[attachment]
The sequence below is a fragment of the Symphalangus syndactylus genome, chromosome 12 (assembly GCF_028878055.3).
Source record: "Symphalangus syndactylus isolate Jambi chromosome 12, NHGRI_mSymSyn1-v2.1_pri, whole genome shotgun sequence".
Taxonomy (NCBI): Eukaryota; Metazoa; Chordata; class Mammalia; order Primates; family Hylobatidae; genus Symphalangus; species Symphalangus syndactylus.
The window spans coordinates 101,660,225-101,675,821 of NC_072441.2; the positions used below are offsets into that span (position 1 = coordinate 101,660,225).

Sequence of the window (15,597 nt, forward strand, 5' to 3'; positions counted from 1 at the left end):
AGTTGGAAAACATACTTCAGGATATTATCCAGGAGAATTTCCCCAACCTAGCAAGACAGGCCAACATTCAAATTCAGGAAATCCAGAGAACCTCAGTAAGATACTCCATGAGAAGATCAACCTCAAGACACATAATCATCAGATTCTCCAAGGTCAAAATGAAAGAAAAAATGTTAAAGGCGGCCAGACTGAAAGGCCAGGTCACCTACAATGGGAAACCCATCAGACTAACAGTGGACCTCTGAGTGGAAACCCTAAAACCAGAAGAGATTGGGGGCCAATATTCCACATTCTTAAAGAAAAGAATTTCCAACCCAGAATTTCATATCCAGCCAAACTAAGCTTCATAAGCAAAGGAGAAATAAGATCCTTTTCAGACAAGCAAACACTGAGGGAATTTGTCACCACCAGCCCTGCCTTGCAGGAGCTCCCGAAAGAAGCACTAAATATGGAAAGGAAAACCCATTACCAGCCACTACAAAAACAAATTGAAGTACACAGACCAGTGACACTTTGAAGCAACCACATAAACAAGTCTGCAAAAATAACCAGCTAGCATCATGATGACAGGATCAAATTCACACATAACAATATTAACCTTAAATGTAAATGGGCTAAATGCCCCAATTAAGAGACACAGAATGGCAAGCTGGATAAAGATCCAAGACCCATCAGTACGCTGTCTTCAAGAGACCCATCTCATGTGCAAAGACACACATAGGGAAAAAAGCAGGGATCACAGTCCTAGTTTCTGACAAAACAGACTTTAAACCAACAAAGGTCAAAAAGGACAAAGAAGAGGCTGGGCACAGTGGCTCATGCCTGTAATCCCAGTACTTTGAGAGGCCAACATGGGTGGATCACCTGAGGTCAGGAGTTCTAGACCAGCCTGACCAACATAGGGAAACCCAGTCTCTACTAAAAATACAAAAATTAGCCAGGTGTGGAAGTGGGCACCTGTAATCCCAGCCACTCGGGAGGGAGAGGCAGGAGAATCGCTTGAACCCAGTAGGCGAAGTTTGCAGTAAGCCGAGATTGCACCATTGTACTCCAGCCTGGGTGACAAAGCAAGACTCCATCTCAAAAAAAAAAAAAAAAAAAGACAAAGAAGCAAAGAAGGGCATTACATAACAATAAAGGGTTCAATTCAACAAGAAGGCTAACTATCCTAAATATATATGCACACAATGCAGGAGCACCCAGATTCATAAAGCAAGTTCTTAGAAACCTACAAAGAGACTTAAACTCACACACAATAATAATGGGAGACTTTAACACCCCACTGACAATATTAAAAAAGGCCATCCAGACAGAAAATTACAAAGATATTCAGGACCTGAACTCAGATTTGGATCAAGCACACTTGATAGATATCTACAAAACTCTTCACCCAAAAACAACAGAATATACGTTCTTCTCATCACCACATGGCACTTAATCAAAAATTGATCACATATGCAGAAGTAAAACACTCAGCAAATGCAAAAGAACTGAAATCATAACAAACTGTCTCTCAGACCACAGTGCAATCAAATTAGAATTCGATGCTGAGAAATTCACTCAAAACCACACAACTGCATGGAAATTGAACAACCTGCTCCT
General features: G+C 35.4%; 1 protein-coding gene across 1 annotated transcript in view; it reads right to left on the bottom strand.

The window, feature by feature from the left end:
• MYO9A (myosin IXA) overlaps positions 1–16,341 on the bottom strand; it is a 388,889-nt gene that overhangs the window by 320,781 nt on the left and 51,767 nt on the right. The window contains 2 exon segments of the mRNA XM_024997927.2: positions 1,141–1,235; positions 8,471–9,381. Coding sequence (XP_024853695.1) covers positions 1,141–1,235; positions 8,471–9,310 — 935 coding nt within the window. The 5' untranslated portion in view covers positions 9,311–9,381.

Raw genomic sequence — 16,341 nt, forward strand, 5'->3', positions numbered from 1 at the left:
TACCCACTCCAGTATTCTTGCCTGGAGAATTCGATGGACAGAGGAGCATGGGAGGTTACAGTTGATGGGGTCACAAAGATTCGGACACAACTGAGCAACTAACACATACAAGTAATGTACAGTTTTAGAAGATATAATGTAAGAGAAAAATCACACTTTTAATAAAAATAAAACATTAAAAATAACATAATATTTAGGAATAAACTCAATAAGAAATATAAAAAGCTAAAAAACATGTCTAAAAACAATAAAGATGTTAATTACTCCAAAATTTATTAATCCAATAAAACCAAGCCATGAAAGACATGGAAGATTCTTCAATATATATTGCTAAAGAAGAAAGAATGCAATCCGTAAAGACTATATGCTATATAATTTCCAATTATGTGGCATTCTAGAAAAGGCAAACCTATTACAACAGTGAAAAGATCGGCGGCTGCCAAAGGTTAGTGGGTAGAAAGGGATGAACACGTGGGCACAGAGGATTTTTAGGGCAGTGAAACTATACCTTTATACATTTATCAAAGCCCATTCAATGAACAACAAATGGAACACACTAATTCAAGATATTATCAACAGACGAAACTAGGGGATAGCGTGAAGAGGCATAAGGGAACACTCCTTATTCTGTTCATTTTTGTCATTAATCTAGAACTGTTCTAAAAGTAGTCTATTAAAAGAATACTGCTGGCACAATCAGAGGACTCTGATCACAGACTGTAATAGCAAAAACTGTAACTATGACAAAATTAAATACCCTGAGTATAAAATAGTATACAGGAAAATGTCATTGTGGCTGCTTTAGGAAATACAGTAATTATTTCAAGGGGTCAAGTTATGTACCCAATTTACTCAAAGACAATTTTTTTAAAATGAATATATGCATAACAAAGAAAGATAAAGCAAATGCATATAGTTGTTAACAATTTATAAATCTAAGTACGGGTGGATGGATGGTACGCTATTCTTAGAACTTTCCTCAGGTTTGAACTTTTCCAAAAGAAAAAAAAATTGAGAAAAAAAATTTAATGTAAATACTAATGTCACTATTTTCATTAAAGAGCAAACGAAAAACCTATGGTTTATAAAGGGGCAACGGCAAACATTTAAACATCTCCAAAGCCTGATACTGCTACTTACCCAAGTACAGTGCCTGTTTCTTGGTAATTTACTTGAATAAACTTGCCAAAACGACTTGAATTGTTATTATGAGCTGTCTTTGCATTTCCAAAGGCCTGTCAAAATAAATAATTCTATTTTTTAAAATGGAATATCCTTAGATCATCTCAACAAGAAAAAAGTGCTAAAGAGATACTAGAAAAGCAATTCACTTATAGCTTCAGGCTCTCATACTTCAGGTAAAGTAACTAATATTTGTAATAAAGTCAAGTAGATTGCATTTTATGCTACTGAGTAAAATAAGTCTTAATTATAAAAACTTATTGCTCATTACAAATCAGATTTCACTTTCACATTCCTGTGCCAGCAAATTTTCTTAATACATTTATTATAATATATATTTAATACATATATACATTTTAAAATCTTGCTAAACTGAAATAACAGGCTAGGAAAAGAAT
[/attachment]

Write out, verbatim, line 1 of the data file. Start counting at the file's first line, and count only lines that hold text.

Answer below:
The sequence below is a fragment of the Symphalangus syndactylus genome, chromosome 12 (assembly GCF_028878055.3).